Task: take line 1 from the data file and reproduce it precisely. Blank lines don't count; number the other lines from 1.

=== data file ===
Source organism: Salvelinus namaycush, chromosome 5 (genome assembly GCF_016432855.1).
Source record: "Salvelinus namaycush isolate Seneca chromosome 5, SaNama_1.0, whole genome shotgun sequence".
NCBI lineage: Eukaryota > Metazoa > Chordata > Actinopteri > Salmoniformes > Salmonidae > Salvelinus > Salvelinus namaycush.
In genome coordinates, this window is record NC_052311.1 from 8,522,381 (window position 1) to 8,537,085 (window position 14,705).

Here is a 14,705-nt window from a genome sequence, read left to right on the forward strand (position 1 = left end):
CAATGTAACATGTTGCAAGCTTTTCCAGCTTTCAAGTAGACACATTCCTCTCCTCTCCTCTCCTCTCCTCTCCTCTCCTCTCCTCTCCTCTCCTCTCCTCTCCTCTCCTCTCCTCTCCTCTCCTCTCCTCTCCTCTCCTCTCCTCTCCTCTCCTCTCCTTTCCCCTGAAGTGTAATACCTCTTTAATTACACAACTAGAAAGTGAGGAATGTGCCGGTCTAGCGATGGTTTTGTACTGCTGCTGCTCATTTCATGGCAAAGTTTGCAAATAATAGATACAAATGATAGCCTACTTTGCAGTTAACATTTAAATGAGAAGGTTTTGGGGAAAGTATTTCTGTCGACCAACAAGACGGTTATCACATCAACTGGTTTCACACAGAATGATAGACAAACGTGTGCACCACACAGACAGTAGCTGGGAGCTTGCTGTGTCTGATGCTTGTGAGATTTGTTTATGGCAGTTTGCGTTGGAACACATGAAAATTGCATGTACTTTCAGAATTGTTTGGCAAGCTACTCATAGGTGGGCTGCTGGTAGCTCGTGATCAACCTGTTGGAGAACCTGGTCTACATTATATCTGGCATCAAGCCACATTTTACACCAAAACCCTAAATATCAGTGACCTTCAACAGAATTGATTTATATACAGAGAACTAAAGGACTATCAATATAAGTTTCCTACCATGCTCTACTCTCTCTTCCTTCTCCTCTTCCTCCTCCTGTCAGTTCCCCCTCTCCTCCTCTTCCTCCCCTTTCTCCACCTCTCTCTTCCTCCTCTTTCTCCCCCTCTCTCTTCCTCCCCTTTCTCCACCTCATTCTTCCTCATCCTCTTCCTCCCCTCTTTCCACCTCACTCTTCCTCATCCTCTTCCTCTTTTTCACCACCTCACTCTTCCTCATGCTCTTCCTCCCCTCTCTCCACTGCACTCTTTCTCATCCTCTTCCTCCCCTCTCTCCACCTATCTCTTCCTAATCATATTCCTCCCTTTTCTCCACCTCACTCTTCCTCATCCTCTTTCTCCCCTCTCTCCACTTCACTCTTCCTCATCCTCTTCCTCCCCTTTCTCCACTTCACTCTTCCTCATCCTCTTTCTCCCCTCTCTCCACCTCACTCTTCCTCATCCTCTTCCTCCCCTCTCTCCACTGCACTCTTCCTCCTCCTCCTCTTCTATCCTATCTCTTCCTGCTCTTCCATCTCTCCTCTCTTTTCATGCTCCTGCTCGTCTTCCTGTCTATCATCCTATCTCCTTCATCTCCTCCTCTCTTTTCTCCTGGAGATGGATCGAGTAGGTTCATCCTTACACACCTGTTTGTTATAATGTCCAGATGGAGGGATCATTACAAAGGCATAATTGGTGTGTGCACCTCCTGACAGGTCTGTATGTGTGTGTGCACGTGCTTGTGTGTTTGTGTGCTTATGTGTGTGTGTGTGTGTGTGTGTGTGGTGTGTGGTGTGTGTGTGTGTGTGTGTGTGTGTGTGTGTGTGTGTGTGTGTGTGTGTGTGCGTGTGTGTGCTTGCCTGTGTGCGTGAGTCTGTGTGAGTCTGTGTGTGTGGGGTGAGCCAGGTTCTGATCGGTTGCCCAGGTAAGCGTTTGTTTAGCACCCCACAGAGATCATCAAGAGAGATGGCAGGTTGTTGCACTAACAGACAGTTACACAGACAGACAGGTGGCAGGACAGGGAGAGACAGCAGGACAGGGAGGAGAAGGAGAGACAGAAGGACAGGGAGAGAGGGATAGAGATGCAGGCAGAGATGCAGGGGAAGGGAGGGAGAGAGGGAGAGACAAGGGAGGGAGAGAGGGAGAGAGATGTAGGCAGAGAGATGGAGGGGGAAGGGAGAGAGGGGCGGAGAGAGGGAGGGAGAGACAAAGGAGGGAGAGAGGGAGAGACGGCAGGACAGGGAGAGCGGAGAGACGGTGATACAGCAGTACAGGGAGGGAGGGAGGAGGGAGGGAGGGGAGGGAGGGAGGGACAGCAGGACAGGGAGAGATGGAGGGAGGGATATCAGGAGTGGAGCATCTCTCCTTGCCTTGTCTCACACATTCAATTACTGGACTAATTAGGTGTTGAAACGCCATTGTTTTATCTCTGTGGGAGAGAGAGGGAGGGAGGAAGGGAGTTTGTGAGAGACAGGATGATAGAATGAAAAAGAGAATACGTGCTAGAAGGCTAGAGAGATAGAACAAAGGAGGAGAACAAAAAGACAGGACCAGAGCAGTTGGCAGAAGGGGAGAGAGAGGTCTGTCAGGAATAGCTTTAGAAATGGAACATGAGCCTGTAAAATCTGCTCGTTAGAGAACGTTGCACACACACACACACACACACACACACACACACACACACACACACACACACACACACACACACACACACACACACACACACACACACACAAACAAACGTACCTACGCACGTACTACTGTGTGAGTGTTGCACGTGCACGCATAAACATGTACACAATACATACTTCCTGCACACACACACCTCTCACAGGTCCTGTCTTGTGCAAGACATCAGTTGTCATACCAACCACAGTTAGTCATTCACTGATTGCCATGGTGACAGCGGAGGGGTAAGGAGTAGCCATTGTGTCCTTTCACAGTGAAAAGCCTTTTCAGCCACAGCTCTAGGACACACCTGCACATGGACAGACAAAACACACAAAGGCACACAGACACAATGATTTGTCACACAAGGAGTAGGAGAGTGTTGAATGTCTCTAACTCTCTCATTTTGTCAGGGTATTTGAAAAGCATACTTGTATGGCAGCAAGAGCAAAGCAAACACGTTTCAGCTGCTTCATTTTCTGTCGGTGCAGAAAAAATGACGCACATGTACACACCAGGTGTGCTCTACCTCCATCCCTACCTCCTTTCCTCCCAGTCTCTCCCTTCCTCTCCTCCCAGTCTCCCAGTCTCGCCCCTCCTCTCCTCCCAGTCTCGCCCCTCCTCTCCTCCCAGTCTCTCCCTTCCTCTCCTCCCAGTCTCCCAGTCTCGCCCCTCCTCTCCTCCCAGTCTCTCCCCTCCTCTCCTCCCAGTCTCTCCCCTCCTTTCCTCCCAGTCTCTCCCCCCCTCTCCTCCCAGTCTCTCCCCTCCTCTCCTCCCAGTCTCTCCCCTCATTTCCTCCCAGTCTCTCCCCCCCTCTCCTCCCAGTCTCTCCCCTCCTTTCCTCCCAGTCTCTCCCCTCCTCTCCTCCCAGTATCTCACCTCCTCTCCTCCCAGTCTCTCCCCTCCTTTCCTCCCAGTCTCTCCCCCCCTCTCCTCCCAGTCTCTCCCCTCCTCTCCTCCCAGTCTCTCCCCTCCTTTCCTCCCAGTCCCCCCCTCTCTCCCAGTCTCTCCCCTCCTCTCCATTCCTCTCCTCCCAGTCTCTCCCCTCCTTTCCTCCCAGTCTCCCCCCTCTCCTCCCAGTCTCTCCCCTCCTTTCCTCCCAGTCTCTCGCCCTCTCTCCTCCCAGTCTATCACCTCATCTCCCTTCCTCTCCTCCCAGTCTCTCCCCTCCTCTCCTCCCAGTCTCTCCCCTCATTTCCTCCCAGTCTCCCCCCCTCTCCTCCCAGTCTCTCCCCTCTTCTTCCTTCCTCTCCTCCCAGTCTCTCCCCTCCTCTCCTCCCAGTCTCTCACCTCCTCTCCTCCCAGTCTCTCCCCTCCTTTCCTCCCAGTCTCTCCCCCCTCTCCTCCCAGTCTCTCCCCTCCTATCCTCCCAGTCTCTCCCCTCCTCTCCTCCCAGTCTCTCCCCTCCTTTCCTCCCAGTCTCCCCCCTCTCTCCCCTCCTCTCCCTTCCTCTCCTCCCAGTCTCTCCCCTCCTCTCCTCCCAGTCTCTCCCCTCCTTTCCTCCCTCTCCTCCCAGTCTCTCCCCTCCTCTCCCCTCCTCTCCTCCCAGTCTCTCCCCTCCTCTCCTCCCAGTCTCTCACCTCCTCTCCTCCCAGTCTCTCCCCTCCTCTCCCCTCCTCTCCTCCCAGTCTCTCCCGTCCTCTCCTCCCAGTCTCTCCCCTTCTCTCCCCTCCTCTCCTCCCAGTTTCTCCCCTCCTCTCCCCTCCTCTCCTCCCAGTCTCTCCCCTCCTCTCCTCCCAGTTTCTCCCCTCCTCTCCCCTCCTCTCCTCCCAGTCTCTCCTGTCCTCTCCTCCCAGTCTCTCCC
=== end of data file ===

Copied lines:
Source organism: Salvelinus namaycush, chromosome 5 (genome assembly GCF_016432855.1).